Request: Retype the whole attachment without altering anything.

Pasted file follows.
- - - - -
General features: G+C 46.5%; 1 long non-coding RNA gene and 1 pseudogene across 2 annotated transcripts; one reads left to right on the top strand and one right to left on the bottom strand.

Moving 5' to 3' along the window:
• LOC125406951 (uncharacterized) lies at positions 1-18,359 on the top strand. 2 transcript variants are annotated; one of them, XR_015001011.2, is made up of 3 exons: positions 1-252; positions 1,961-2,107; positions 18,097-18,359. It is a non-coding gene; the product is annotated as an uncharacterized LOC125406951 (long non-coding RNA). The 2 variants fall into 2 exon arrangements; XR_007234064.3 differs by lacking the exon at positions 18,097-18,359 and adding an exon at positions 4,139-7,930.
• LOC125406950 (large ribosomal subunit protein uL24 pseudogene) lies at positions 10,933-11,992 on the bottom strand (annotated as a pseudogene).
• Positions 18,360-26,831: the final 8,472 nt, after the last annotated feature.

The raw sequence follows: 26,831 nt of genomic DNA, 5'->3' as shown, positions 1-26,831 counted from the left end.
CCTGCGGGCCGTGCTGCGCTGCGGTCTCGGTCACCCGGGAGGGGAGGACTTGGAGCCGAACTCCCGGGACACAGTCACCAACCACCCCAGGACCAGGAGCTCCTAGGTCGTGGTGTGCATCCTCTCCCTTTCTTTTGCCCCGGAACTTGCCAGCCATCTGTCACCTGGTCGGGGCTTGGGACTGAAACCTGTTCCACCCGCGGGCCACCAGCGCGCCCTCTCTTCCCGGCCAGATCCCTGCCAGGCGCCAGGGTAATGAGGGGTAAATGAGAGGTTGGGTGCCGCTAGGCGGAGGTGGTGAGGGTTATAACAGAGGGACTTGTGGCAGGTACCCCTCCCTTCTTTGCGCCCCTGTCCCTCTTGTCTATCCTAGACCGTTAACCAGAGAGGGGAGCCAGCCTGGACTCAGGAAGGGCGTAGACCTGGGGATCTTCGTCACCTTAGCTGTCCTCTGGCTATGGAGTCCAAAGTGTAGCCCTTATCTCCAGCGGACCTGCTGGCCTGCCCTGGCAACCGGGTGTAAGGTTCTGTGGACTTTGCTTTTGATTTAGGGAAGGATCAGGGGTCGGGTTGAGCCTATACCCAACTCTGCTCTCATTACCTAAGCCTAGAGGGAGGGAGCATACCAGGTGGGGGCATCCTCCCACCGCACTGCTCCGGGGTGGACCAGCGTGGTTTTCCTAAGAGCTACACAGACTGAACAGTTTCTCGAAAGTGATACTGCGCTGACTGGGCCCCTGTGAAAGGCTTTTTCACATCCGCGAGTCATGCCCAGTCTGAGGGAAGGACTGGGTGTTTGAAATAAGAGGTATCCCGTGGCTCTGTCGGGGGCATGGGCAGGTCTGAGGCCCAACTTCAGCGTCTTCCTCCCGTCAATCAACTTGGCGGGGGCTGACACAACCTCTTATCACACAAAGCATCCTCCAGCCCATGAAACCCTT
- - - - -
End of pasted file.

General features: G+C 46.5%; 1 long non-coding RNA gene and 1 pseudogene across 2 annotated transcripts; one reads left to right on the top strand and one right to left on the bottom strand.

Moving 5' to 3' along the window:
• LOC125406951 (uncharacterized) lies at positions 1-18,359 on the top strand. 2 transcript variants are annotated; one of them, XR_015001011.2, is made up of 3 exons: positions 1-252; positions 1,961-2,107; positions 18,097-18,359. It is a non-coding gene; the product is annotated as an uncharacterized LOC125406951 (long non-coding RNA). The 2 variants fall into 2 exon arrangements; XR_007234064.3 differs by lacking the exon at positions 18,097-18,359 and adding an exon at positions 4,139-7,930.
• LOC125406950 (large ribosomal subunit protein uL24 pseudogene) lies at positions 10,933-11,992 on the bottom strand (annotated as a pseudogene).
• Positions 18,360-26,831: the final 8,472 nt, after the last annotated feature.

The raw sequence follows: 26,831 nt of genomic DNA, 5'->3' as shown, positions 1-26,831 counted from the left end.
CCTGCGGGCCGTGCTGCGCTGCGGTCTCGGTCACCCGGGAGGGGAGGACTTGGAGCCGAACTCCCGGGACACAGTCACCAACCACCCCAGGACCAGGAGCTCCTAGGTCGTGGTGTGCATCCTCTCCCTTTCTTTTGCCCCGGAACTTGCCAGCCATCTGTCACCTGGTCGGGGCTTGGGACTGAAACCTGTTCCACCCGCGGGCCACCAGCGCGCCCTCTCTTCCCGGCCAGATCCCTGCCAGGCGCCAGGGTAATGAGGGGTAAATGAGAGGTTGGGTGCCGCTAGGCGGAGGTGGTGAGGGTTATAACAGAGGGACTTGTGGCAGGTACCCCTCCCTTCTTTGCGCCCCTGTCCCTCTTGTCTATCCTAGACCGTTAACCAGAGAGGGGAGCCAGCCTGGACTCAGGAAGGGCGTAGACCTGGGGATCTTCGTCACCTTAGCTGTCCTCTGGCTATGGAGTCCAAAGTGTAGCCCTTATCTCCAGCGGACCTGCTGGCCTGCCCTGGCAACCGGGTGTAAGGTTCTGTGGACTTTGCTTTTGATTTAGGGAAGGATCAGGGGTCGGGTTGAGCCTATACCCAACTCTGCTCTCATTACCTAAGCCTAGAGGGAGGGAGCATACCAGGTGGGGGCATCCTCCCACCGCACTGCTCCGGGGTGGACCAGCGTGGTTTTCCTAAGAGCTACACAGACTGAACAGTTTCTCGAAAGTGATACTGCGCTGACTGGGCCCCTGTGAAAGGCTTTTTCACATCCGCGAGTCATGCCCAGTCTGAGGGAAGGACTGGGTGTTTGAAATAAGAGGTATCCCGTGGCTCTGTCGGGGGCATGGGCAGGTCTGAGGCCCAACTTCAGCGTCTTCCTCCCGTCAATCAACTTGGCGGGGGCTGACACAACCTCTTATCACACAAAGCATCCTCCAGCCCATGAAACCCTT